Home > Boelter v. Tschantz

Boelter v. Tschantz

779 N.W.2d 467 (2009)
2010 WI App 18
Terri BOELTER, Plaintiff-Appellant,
v.
Ken TSCHANTZ, Defendant-Respondent.
No. 2009AP1011.

Court of Appeals of Wisconsin.

Submitted on Briefs November 2, 2009.
Opinion Filed December 22, 2009.

469*469 On behalf of the plaintiff-appellant, the cause was submitted on the briefs of Michael D. Lawrynk and Erik L. Fuehrer of Gabert, Williams, Konz & Lawrynk, LLP, Appleton.

On behalf of the defendant-respondent, the cause was submitted on the brief of Timothy J. Helbing of Helbing Law Office, LLC, Appleton.

Before HOOVER, P.J., PETERSON and BRUNNER, JJ.

¶ 1 HOOVER, P.J.

Terri Boelter appeals a judgment, and an order denying her motion for reconsideration, entered after a trial de novo on claims against her landlord. Boelter seeks double damages, costs, attorney fees, punitive damages, and rent abatement due to claimed improper withholdings from her security deposit and a failure to remedy unsafe conditions. We agree, in part, with Boelter's arguments and remand for further fact-finding, the calculation and awarding of costs, attorney fees, and rent abatement, and consideration of punitive damages.

BACKGROUND

¶ 2 Pursuant to a written lease, Boelter and her children resided in a duplex rental owned by Ken Tschantz. The lease term was from July 1, 2006 to June 30, 2007. Boelter completed a condition report at the commencement of her tenancy. She checked the box indicating the dishwasher did not work and hand wrote: "no—slow drain + top melting." The dishwasher was part of a single unit, three-part appliance, consisting of a dishwasher with an electric stovetop sitting atop it, with an oven positioned above the stovetop. The condition of this unit forms the basis of Boelter's unsafe conditions claim.

¶ 3 Boelter also noted pre-existing damage to a vinyl accordion door in the basement, indicating it was "cracked in spots on the seal." Boelter claims Tschantz improperly withheld sixty dollars from her security deposit to replace the door after she moved out. Boelter also challenges the amount of an eighty-five-dollar repair charge withheld for fixing her plugged toilet, arguing it was improper for Tschantz to bill her at the rate a professional plumber would have charged.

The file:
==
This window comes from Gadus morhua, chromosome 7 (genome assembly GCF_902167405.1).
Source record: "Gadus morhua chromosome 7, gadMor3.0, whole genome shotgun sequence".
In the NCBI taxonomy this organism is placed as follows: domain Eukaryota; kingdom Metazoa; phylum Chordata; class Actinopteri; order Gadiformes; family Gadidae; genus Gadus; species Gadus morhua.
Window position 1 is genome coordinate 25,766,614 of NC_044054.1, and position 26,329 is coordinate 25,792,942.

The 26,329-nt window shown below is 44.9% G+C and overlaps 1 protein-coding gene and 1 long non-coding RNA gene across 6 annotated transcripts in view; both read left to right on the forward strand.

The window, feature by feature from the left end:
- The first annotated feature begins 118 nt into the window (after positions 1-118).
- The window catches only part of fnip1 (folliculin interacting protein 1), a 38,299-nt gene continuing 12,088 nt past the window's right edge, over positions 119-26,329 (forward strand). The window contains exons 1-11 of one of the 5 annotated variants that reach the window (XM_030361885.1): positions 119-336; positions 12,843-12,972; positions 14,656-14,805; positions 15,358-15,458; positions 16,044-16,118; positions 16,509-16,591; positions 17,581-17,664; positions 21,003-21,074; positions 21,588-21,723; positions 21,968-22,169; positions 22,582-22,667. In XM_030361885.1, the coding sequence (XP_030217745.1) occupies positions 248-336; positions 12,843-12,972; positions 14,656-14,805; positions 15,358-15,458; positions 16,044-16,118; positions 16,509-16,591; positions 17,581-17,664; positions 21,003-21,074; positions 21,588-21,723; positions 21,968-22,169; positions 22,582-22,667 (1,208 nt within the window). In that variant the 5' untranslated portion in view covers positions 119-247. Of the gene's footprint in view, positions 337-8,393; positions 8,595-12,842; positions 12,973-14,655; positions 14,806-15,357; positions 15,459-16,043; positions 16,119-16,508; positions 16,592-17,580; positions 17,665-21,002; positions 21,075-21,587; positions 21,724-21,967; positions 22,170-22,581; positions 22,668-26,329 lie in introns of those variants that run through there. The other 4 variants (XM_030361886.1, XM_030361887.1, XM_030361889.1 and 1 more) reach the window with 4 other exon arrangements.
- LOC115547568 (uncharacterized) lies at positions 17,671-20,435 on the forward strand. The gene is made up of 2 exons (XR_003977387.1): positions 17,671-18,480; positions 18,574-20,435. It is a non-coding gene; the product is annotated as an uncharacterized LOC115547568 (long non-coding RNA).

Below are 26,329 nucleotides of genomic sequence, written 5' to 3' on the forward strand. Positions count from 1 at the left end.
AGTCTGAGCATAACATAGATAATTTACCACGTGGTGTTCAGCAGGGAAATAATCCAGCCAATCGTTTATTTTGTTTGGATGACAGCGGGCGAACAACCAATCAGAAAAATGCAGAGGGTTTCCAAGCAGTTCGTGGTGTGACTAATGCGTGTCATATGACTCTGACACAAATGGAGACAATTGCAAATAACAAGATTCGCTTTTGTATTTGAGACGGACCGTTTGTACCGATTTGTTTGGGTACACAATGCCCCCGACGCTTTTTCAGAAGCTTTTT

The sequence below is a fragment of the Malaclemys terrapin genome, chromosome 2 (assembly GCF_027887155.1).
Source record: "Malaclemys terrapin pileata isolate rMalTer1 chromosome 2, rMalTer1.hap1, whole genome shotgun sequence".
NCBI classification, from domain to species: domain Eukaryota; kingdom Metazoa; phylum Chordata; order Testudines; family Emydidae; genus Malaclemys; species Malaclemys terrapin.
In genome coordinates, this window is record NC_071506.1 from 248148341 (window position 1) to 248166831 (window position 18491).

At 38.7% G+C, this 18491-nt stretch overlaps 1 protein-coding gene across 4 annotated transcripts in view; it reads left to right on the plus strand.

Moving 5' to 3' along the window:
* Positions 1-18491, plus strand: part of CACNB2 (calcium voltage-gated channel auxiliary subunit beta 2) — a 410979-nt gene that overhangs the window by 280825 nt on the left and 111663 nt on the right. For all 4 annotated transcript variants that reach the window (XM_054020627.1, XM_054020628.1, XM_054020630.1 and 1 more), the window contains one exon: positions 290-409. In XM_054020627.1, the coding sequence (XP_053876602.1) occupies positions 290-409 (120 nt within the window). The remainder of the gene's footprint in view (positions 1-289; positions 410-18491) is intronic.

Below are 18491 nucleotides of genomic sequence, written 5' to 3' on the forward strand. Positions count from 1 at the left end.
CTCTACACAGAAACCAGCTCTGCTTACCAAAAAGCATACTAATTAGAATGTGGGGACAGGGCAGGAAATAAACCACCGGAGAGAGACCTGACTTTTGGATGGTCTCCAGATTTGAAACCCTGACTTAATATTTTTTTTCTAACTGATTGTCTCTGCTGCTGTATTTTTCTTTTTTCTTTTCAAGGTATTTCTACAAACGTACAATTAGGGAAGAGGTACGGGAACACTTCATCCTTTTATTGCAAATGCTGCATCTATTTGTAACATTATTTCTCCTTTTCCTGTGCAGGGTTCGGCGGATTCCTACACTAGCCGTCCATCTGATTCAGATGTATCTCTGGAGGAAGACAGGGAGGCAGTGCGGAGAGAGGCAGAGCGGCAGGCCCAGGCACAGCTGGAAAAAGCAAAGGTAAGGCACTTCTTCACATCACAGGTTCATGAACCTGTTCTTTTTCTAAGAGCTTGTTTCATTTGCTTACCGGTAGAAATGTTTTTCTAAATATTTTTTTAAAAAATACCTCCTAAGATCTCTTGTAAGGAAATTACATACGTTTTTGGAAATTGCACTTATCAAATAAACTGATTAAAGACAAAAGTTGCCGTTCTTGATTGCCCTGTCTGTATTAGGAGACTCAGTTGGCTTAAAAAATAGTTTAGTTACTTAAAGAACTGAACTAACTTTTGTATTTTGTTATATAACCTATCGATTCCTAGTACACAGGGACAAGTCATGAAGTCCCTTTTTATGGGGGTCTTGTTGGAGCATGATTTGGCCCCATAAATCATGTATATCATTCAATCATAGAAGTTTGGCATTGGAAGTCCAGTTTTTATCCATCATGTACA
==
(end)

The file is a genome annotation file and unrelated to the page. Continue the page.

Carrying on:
¶ 4 Additionally, Tschantz withheld $323.84 from Boelter's security deposit to cover the balance of her quarterly water bill that was due on August 4, 2007. The water bill was in Boelter's name and she made her payments directly to the city water utility. After Tschantz failed to apply the withheld funds to pay the water bill by the due date, Boelter paid the utility directly on August 7. Tschantz then sent a refund check to Boelter on August 29, with an attached Post-it Note stating, "Oh, too bad—no double damages for you."

¶ 5 Boelter had not yet cashed the refund check when the case was tried to a court commissioner on December 12, 2007. At that hearing, Tschantz testified the check was still good. Boelter subsequently attempted to cash the check, but a stop payment order had been requested on December 11, and Tschantz had finalized the 470*470 request by appearing at his bank and signing a completed form on December 13.[1] After receiving his copies of affidavits and a motion for further damages, attorney fees, and punitive damages from Boelter, Tschantz provided Boelter a new check in the amount of $383.84.[2] Shortly thereafter, Tschantz requested a circuit court trial. At the September 2008 trial, Tschantz asserted he accidentally placed the stop payment request. The circuit court denied Boelter any damages beyond the $383.84 check. The court also disallowed costs and attorney fees, indicating the claimed fees were disproportionate to the original damages claimed. Following the court's denial of a motion for reconsideration, Boelter appeals.

DISCUSSION

¶ 6 Boelter first argues Tschantz's $323.84 withholding from the security deposit, failure to pay the water bill, delay in sending the refund check, and stop payment request violated WIS. ADMIN. CODE § ATCP 134.06(3)(a)4. (Nov. 2006), which provides:

A landlord may withhold from a tenant's security deposit only for the following:
. . . .
4. Payment which the tenant owes for direct utility service provided by a government-owned utility, to the extent that the landlord becomes liable for the tenant's nonpayment.

The interpretation and application of a statute or code provision presents a question of law that we decide independently of the circuit court. Armour v. Klecker, 169 Wis.2d 692, 697, 486 N.W.2d 563 (Ct.App. 1992).